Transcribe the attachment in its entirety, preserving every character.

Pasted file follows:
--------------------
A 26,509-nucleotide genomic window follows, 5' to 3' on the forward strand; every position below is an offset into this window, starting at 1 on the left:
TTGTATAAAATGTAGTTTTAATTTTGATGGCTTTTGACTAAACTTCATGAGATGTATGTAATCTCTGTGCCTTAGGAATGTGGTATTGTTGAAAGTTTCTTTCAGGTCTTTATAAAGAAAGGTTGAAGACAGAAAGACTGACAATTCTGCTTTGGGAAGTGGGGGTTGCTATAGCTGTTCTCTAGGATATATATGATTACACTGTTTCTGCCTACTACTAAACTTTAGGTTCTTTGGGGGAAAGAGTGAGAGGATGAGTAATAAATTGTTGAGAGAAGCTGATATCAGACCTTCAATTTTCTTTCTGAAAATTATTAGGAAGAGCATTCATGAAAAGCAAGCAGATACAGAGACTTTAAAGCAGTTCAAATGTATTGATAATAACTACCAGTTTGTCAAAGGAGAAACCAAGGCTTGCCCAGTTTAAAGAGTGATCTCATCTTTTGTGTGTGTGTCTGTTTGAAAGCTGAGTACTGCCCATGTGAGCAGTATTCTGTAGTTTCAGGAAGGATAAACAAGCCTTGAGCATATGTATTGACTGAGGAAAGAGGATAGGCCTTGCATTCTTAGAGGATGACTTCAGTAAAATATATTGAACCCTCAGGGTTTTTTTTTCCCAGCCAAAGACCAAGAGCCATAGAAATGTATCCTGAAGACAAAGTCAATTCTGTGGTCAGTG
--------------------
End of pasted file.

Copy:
A 26,509-nucleotide genomic window follows, 5' to 3' on the forward strand; every position below is an offset into this window, starting at 1 on the left:
TTGTATAAAATGTAGTTTTAATTTTGATGGCTTTTGACTAAACTTCATGAGATGTATGTAATCTCTGTGCCTTAGGAATGTGGTATTGTTGAAAGTTTCTTTCAGGTCTTTATAAAGAAAGGTTGAAGACAGAAAGACTGACAATTCTGCTTTGGGAAGTGGGGGTTGCTATAGCTGTTCTCTAGGATATATATGATTACACTGTTTCTGCCTACTACTAAACTTTAGGTTCTTTGGGGGAAAGAGTGAGAGGATGAGTAATAAATTGTTGAGAGAAGCTGATATCAGACCTTCAATTTTCTTTCTGAAAATTATTAGGAAGAGCATTCATGAAAAGCAAGCAGATACAGAGACTTTAAAGCAGTTCAAATGTATTGATAATAACTACCAGTTTGTCAAAGGAGAAACCAAGGCTTGCCCAGTTTAAAGAGTGATCTCATCTTTTGTGTGTGTGTCTGTTTGAAAGCTGAGTACTGCCCATGTGAGCAGTATTCTGTAGTTTCAGGAAGGATAAACAAGCCTTGAGCATATGTATTGACTGAGGAAAGAGGATAGGCCTTGCATTCTTAGAGGATGACTTCAGTAAAATATATTGAACCCTCAGGGTTTTTTTTTCCCAGCCAAAGACCAAGAGCCATAGAAATGTATCCTGAAGACAAAGTCAATTCTGTGGTCAGTG